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rebrazing repaired crack in cast steel?


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Hi everyone,

I made my first attempt at brazing some cast steel today. It's a blade guide off a horizontal bandsaw made in Taiwan, so I'm not really sure what type of metal it is. The part was broken in three places and I think the brazing was reasonably successful, but it was a bit sloppy with too much bronze puddled in some spots and not enough in others. In the pic below you can still see part of the crack at the top of the part and a partially filled hole drilled by the previous owner as part of a xxxx  poor repair with a corner bracket. I'm not too worried about this piece, but if I wanted a better looking job would it be ok to reheat the part and add some more bronze to fill that crack and hole better? Or could reheating potential weaken all the joints on this piece?

Thanks.

P_20200923_130253.jpg

P_20200923_171539 (1).jpg

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That doesn't look like a bad job. Sure you can try to improve what you have now and YES heating it to brazing temp WILL soften, maybe melt the bronze there now. Were it me I'd mount it up and see how it works. Pretty it up if it breaks again, maybe even reinforce it some.

Frosty The Lucky.

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Thanks Frosty. I'll take your advice and leave this piece alone unless it breaks again. I was just wondering what I might do if it was an item where appearance was more important. I also wondered if I bevelled the edges of the crack too much? Maybe with a smaller bevel it would have been easier to fill that gap without the bronze running out.

 

p.s. My apologies for the inappropriate language in my original post.

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I honestly don't know if it's iron or steel, but it's definitely cast. I'm a total noob when it comes to this stuff, but I thought I read that it can be difficult to tell the difference with metal like this of Chinese origin.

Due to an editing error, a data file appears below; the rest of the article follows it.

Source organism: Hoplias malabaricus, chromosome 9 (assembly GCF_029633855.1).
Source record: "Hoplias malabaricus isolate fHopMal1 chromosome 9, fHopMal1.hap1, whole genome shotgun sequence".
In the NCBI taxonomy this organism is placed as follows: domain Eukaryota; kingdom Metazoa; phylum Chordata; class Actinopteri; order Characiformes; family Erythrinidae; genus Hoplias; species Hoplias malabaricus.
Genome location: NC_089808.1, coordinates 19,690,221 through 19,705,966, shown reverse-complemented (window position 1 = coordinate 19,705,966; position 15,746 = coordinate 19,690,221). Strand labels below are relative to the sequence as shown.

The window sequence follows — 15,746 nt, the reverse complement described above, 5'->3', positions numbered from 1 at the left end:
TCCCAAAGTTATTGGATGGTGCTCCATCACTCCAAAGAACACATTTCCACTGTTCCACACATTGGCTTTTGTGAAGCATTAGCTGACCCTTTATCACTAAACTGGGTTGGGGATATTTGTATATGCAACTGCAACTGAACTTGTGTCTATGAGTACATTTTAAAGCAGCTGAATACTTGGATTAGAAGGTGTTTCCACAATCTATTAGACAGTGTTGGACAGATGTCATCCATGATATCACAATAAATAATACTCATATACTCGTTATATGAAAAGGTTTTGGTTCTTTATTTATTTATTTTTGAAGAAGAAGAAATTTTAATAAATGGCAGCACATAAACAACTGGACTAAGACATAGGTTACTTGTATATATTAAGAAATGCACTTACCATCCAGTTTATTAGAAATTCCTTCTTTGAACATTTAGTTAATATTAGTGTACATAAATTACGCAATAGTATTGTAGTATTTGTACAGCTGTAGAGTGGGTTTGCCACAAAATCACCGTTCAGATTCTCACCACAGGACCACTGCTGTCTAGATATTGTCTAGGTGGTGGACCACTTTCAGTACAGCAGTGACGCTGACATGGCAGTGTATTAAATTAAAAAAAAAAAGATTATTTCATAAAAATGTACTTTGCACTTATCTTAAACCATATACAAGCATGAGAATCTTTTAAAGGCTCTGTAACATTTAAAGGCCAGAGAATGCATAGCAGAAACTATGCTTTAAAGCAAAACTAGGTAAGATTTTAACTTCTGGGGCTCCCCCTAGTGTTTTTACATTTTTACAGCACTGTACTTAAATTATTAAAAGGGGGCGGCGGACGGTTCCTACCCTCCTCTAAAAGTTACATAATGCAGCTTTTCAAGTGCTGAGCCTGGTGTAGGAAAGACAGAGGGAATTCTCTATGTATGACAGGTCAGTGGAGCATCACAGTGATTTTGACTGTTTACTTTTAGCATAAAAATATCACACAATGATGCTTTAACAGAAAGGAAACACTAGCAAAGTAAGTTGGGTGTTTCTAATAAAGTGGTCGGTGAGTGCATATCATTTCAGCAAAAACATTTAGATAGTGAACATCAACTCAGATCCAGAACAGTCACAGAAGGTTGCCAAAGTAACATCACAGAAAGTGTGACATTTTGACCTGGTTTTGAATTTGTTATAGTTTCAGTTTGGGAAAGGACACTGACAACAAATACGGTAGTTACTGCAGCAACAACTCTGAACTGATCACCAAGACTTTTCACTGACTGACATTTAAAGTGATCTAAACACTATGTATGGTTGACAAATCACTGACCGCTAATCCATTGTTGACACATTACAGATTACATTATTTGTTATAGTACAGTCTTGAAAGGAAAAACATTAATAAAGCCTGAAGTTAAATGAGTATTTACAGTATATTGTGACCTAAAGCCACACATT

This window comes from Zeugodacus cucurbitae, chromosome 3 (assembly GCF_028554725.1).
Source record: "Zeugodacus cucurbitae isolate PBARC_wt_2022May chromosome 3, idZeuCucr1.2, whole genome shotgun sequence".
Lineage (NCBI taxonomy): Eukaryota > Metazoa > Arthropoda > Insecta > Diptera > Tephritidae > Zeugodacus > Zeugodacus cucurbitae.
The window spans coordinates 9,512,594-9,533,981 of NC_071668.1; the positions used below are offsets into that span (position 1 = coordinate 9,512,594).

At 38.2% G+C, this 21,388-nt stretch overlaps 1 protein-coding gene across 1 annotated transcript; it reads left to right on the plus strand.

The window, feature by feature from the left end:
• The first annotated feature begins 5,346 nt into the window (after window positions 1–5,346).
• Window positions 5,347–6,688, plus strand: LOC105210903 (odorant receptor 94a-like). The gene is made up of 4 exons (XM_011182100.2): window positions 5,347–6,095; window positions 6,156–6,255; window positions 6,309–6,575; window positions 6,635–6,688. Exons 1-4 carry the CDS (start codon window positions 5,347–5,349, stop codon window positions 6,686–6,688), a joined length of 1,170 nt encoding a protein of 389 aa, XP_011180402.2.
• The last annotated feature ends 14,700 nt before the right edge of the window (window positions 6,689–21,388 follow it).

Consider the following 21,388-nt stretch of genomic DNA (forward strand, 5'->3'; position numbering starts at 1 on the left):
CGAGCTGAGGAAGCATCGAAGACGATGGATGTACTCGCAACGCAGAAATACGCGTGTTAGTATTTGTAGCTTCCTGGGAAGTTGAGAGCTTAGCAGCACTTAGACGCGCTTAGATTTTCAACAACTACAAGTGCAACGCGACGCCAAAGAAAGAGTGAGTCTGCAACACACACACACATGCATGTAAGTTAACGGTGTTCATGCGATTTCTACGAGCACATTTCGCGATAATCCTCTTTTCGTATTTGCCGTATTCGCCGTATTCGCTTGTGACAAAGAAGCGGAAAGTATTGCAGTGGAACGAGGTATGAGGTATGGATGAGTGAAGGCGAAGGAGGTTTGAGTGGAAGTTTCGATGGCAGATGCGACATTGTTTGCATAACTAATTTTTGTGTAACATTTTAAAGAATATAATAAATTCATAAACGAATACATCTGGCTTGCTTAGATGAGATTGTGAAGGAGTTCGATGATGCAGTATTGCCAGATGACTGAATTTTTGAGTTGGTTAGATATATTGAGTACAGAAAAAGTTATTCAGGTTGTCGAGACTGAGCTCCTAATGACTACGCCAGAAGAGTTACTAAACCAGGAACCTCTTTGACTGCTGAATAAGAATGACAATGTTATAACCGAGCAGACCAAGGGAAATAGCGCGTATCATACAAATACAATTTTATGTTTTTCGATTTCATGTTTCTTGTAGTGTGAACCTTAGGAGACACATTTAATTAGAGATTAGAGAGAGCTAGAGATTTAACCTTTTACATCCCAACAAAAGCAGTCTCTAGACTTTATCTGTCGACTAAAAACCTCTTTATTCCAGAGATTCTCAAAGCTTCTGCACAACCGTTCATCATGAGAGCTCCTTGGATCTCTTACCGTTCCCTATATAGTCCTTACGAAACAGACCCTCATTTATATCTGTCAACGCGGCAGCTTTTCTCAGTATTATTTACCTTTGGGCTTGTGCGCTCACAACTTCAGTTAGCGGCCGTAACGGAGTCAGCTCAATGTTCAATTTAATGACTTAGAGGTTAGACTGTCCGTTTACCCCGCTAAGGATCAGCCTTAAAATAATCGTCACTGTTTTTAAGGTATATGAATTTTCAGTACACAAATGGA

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Next time don't bevel for a brazed join, aggressive wire brushing is plenty. The thinner the layer of braze the stronger the joint. We used to tin one side, that's applying a THIN layer of brazing rod to one side then wipe it with a clean dry rag. Fit the pieces together with a DUSTING of flux and heat both sides to brazing temp. A touch with the brazing rod indicates when they are at the proper temp. 

The break says cast iron to me, casting steel is expensive and it's not needed for band saw guide rolls. It was probably broken originally by someone hitting it while putting stock in the saw to cut or by a mumbledy mumble knothead trying to adjust it with a hammer. The world is full of idjits.

Frosty The Lucky.

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7 hours ago, Frosty said:

Next time don't bevel for a brazed join, aggressive wire brushing is plenty. 

Thanks for the tips. I was looking for some flux before I did this job, but there was nothing available locally. Is powered flux the way to go? I've seen both powder and paste on Amazon. Below is an example of the powder flux. Would it be a good choice? I've got a broken Langdon Mitre Box from the 1800's that I'd like to try repairing next and will try and follow your suggestions for that one.

Remove commercial link per TOS.

 

 

hot max brazing flux.jpg

Edited by Mod30
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That one does not have any fluorine compounds, so I say it is a good choice for a general braze flux. Keep away from the ones containing fluorine compounds unless you know exactly why you need it, and have good enough ventilation (1st) and PPE (2nd, and necessary but no substitute for active ventilation) where you and others around won't be breathing it. Keep in mind where the vented stuff goes, too. 

https://www.hotmaxtorches.com/download/msds/24000%20Brazing%20Flux%20Powder%20MSDS.pdf

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  • 2 weeks later...

Hey everyone. I put the guides back in service and they seem to be holding up all right so far. First big test was pressing the pins back in that hold the back bearings in place. I was half expecting the pins to not go back in or the welds to blow apart. So it was a big relief when they went in smooth and snug.

I know this started as a welding question, but I'm wondering if someone could tell me about the proper orientation of the side bearings that are on eccentric bushings on these 4x6 bandsaws? Are they both on the outside of the blade? That's where they are now, but this machine was poorly repaired in the past and I don't know if they were put back correctly. 

Thanks.

 

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